Mon 04 Sep 2023

Moveable Transactions (Scotland) Act - Statutory Pledges

This is one of a series of articles we are producing to guide finance companies through the wholesale change proposed in Scots law in relation to security over goods and intellectual property, on the one hand, and invoice finance or the purchase of receivables, on the other. The Moveable Transactions (Scotland) Bill was passed by the Scottish Parliament on 4 May 2023 and is expected to be implemented in the later part of 2024. This article is concerned with the new Statutory Pledge to be introduced for the first time into Scots law.



We probably need to start with this, as the terms used in Scots law to describe different types of property differ from those used in English law and also from everyday speech. And we need to agree on what terms we are going to use in this article.

In Scots law all property is either heritable or moveable. Heritable property is land and buildings or rights over land; moveable property is everything else. Moveable property is then itself divided in two: corporeal moveables, in other words, things; incorporeal moveables or, in other words, rights not related to land which you can't, as it were, touch (but including in certain respects the right to receive rents). So corporeal moveables (called chattels in English law) are goods and equipment. Incorporeal moveables include debts (the right to be paid, aka receivables), company shares, and intellectual property (patents, trade marks etc.). To avoid the clunky term "corporeal moveables", I'll use the term "goods" in this article, though it should be understood that is shorthand. It's hard to avoid "incorporeal moveables" but the term when used will usually be expressly associated with the type of incorporeal moveable in question.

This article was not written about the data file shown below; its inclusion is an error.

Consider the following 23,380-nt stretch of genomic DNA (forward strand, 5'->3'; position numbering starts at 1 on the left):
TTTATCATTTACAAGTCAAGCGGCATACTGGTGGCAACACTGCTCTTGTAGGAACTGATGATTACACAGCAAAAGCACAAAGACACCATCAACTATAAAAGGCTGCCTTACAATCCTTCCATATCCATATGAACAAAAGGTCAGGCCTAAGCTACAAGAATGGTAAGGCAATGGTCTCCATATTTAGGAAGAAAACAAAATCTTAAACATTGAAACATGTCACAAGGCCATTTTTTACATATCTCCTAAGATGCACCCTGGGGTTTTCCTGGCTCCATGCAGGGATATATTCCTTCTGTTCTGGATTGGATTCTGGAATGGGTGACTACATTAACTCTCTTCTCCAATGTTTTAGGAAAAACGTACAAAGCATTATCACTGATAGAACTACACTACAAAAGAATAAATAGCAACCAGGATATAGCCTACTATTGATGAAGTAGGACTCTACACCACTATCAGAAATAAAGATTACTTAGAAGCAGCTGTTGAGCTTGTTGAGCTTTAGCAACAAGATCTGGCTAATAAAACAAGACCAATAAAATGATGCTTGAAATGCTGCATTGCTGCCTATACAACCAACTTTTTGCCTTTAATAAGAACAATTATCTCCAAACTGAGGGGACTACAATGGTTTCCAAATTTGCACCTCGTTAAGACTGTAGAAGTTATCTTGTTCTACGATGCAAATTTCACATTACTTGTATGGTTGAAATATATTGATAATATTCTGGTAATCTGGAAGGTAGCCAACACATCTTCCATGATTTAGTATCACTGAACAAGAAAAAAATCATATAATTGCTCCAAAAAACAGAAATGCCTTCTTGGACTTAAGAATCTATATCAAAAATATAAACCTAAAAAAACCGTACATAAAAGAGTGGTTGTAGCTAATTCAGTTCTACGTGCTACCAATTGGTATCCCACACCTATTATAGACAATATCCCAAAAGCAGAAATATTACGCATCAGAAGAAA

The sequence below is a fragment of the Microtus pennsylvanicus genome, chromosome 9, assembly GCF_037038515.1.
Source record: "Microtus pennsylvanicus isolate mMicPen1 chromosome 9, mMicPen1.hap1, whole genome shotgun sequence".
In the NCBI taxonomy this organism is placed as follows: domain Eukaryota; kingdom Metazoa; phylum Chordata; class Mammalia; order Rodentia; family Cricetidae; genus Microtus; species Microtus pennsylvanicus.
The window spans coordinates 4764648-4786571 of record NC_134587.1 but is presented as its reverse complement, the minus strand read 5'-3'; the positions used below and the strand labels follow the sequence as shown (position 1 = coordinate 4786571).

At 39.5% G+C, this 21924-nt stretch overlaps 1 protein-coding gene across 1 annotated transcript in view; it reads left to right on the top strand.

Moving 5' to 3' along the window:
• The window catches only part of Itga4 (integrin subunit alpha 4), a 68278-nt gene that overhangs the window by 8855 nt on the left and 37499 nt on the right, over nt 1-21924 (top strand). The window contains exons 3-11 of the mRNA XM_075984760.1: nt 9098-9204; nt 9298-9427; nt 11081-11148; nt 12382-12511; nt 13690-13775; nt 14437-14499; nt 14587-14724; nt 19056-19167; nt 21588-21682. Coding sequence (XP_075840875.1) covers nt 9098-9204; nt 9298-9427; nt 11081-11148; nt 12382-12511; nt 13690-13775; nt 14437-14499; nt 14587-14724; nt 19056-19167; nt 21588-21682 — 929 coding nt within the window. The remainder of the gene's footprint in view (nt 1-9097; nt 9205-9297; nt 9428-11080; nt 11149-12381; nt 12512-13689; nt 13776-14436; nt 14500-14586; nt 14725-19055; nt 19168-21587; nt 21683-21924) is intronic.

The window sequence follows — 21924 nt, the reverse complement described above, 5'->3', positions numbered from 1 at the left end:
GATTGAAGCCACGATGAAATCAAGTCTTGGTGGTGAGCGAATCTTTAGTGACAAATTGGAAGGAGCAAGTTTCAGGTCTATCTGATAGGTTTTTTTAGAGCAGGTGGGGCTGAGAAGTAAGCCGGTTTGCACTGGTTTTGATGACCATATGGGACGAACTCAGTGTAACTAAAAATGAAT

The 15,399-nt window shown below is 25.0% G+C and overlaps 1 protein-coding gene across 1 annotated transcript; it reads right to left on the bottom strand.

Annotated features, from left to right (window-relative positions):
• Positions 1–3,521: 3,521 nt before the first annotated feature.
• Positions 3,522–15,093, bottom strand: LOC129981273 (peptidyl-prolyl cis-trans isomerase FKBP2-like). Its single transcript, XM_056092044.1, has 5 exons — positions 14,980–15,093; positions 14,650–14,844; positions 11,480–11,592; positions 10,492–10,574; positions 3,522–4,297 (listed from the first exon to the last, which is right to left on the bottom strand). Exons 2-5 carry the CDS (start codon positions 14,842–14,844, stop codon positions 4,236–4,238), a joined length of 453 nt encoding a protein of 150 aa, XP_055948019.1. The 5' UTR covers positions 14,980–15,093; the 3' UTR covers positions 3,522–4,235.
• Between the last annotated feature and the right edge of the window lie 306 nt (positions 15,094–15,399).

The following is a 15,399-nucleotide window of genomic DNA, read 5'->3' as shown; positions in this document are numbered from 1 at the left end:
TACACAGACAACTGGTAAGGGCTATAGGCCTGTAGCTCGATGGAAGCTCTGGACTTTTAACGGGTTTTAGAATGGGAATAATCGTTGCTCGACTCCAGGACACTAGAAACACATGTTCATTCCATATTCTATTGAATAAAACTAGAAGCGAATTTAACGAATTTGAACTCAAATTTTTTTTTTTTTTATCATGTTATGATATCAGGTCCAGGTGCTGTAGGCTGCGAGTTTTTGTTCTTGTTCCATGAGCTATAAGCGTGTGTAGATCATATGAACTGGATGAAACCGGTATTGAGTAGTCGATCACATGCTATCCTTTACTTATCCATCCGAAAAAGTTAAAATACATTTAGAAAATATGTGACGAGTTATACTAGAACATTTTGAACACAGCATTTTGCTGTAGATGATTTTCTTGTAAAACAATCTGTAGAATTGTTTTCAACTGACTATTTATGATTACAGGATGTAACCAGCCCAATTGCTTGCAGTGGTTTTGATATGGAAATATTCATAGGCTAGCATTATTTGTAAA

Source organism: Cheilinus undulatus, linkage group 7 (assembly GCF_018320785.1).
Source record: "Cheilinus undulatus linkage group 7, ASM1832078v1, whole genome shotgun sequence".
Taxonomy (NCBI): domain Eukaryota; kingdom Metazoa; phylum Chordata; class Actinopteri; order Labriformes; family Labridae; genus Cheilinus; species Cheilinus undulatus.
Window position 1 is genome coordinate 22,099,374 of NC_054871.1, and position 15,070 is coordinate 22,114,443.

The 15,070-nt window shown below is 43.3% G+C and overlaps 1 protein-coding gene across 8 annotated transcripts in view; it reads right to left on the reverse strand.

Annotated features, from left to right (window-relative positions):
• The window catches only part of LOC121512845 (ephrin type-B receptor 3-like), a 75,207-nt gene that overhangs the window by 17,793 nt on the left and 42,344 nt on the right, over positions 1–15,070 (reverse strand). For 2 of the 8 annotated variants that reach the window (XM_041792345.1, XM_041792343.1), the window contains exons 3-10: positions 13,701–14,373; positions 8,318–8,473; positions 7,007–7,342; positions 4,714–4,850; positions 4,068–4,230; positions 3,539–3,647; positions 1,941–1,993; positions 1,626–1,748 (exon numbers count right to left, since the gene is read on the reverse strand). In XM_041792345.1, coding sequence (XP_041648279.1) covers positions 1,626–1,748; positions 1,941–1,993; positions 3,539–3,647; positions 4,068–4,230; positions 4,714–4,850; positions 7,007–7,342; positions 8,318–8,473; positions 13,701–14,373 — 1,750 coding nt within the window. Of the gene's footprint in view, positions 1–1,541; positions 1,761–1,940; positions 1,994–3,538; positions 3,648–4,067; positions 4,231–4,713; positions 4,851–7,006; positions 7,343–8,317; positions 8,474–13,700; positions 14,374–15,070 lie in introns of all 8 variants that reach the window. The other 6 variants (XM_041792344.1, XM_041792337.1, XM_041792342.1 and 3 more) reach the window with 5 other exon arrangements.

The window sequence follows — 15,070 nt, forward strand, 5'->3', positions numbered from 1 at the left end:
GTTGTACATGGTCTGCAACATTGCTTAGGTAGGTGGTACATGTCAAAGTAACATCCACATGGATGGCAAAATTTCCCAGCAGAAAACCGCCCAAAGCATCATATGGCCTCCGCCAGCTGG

In passing I should also make clear that ships and aircraft are excluded from the ambit of the Bill. Security over such assets is the subject of separate statutory provision in Scots law.

In the Bill the person who grants the Statutory Pledge to the creditor is called the "provider".

The Problem to be Solved

In brief summary, the issues, which have the effect of limiting the availability of finance in Scotland compared with England and elsewhere, are: it is impossible to take fixed security over moveable property in Scots law (having a first priority ranking on the granter's insolvency) unless:

  • in the case of goods, the creditor has possession of the goods (as, for example, a pawnbroker),
  • in the case of debts, the debtor is notified of the security,